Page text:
In addition to the fresh plasma samples that were tested by CIEP, frozen plasma samples collected at the termination of the experiment were thawed at room temperature, two-fold serially diluted 10 times (1/2 to 1/1024) with PBS and tested by CIEP. The titer of anti-AMDV antibody was recorded as the reciprocal of the highest dilution of plasma that showed positive or doubtful results. Total serum protein, albumin, BUN, creatine, globulins, ALKP and GGT were measured using the Vet-Test Chemistry Analyzer (IDEXX International, http://www.idexx.dk/smallanimal/inhouse/vetlab/vettest-chemistry.html).

DATA analysis

Data were analyzed with SAS V9.4 for Windows (SAS Institute Inc., Cary, NC). Prior to analyses, data were checked for normality by the Shapiro-Wilk test implemented in the UNIVARIATE procedure. Linear logistic regression models using a Generalized Estimating Equation (GEE) algorithm in the GENMOD procedure with the independent correlation structure, a binomial distribution and the logit link function were used to assess differences among treatments for the incidence of positive CIEP, PCR and IAT results. The fixed effects of treatment, sampling occasions (continuous variable 1, 2, 3, etc.) and their interactions were included in the models. The interactions and quadratic terms of sampling occasions were not significant and were removed from the final models. The random effect of individual mink was used in the REPEATED statement to take care of the correlation among measurements recorded over time on the same mink. Pairwise comparisons of treatments were made using the ESTIMATE statement in GENMOD. The odds ratios and their 95% confidence limits are reported. The ordinal measures of IAT scores (0 to 4) were analyzed using the same model as above but with a multinomial distribution and the cumulative logit link function.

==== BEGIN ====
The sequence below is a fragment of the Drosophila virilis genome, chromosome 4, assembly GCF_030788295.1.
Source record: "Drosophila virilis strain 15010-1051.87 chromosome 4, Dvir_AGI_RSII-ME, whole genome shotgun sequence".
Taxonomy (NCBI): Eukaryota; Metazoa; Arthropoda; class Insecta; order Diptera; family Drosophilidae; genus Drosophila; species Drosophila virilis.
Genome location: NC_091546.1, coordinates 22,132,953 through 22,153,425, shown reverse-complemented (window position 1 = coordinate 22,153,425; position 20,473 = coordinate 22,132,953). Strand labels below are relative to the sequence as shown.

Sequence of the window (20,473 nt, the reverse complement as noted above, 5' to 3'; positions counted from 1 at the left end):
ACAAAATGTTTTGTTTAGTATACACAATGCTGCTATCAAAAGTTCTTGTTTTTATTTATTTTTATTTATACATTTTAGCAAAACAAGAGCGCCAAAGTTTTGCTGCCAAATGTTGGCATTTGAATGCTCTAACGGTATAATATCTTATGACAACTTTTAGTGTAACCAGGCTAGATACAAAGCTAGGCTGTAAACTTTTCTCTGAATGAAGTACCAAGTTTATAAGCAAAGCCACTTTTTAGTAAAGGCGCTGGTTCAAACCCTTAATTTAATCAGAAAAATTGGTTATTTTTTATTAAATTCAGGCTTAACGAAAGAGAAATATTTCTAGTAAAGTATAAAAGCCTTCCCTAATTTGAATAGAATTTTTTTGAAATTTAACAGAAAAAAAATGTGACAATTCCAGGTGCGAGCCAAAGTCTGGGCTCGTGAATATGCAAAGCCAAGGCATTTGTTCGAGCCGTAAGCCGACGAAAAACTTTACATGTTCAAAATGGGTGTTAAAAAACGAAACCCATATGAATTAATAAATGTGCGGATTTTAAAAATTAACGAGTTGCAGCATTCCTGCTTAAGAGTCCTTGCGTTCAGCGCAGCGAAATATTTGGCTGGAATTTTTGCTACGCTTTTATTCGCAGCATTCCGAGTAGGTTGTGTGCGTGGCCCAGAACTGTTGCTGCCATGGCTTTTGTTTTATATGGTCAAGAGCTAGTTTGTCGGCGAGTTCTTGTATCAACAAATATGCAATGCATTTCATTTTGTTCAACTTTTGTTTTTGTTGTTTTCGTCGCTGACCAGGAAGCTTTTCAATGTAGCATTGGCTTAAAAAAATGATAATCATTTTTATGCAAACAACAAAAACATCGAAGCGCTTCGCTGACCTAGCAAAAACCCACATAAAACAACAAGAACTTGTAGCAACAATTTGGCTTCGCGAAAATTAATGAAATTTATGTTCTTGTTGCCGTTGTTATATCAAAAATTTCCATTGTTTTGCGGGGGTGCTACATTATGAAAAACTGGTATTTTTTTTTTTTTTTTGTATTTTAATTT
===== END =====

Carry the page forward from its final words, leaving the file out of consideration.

Linear mixed models (PROC MIXED) were used to test the differences among treatments, sampling days and their interactions for qELISA results and serum protein measured by a refractometer. The REPEATED statement was used to take into account the repeated observations on animals over time. The appropriate correlation structures were determined after fitting five models with different correlation structures and selecting the model with the smallest BIC value. The smallest BIC values were obtained by the unstructured correlation for qELISA results and heterogeneous autoregressive for serum protein, which were used in the final analyses. Restricted maximum likelihood estimation and Type 3 tests of fixed effects were used with the Kenward-Roger method. Post hoc comparisons among least-squares means were performed with the Tukey-Kramer adjustment.

Measurements taken at the termination of the experiment on 451 dpi, including serum parameters (albumin, globulins, albumin:globulin ratio, total protein, BUN, creatine, ALKP, GGT), and antibody titer measured by CIEP deviated from normality and treatment effects were tested by the non-parametric Kruskal-Wallis test. Antibody titers were transformed to log2(CIEP) + 1 if CIEP> 0 and 0 if CIEP = 0 prior to analysis. In cases where this test was significant at α < 0.05, pairwise comparison of treatment means was performed by the Mann-Whitney U test with Bonferroni correction (α = 0.05/3 = .017). Results are presented as median and upper and lower quartiles. The Likelihood Ratio Chi-square test was used to compare treatments for the proportion of animals which were PCR positive in the blood and organs at the termination of the experiment. The associations among the measurements were calculated by the Spearman’s rank correlation.

Availability of data and materials

Data will be provided by the corresponding author upon request.

Abbreviations

AD:

Aleutian disease

ALKP:

Alkaline phosphatase

ALT:

Alanine aminotransferase

AMDV:

Aleutian mink disease virus

AST:

Aspartate aminotransferase

BUN:

Blood urea nitrogen

CIEP:

Counter-immunoelectrophoresis

CK:

Creatine kinase

dpi:

day post-inoculation

GGT:

Gamma-glutamyl transferase